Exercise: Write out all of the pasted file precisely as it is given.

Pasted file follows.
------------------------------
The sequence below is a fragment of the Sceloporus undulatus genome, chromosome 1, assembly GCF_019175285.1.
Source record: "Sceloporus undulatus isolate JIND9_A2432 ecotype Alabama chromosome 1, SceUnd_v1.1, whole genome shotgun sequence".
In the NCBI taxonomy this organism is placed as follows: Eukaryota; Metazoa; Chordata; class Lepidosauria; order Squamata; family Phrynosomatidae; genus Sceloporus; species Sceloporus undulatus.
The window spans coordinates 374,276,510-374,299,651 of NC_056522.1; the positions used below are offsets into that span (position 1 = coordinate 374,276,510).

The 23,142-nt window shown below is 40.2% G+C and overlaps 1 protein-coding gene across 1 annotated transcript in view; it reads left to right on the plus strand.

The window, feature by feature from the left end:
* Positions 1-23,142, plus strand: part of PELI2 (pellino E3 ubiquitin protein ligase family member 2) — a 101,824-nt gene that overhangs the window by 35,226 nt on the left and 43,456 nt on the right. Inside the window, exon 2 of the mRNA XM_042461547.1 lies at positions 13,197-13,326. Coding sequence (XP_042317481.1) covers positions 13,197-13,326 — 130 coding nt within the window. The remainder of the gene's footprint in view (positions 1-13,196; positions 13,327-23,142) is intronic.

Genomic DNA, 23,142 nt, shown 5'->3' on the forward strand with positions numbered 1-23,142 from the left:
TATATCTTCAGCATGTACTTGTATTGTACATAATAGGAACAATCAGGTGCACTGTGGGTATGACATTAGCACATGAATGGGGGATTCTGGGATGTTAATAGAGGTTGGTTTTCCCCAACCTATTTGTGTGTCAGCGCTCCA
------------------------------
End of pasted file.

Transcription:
The sequence below is a fragment of the Sceloporus undulatus genome, chromosome 1, assembly GCF_019175285.1.
Source record: "Sceloporus undulatus isolate JIND9_A2432 ecotype Alabama chromosome 1, SceUnd_v1.1, whole genome shotgun sequence".
In the NCBI taxonomy this organism is placed as follows: Eukaryota; Metazoa; Chordata; class Lepidosauria; order Squamata; family Phrynosomatidae; genus Sceloporus; species Sceloporus undulatus.
The window spans coordinates 374,276,510-374,299,651 of NC_056522.1; the positions used below are offsets into that span (position 1 = coordinate 374,276,510).

The 23,142-nt window shown below is 40.2% G+C and overlaps 1 protein-coding gene across 1 annotated transcript in view; it reads left to right on the plus strand.

The window, feature by feature from the left end:
* Positions 1-23,142, plus strand: part of PELI2 (pellino E3 ubiquitin protein ligase family member 2) — a 101,824-nt gene that overhangs the window by 35,226 nt on the left and 43,456 nt on the right. Inside the window, exon 2 of the mRNA XM_042461547.1 lies at positions 13,197-13,326. Coding sequence (XP_042317481.1) covers positions 13,197-13,326 — 130 coding nt within the window. The remainder of the gene's footprint in view (positions 1-13,196; positions 13,327-23,142) is intronic.

Genomic DNA, 23,142 nt, shown 5'->3' on the forward strand with positions numbered 1-23,142 from the left:
TATATCTTCAGCATGTACTTGTATTGTACATAATAGGAACAATCAGGTGCACTGTGGGTATGACATTAGCACATGAATGGGGGATTCTGGGATGTTAATAGAGGTTGGTTTTCCCCAACCTATTTGTGTGTCAGCGCTCCA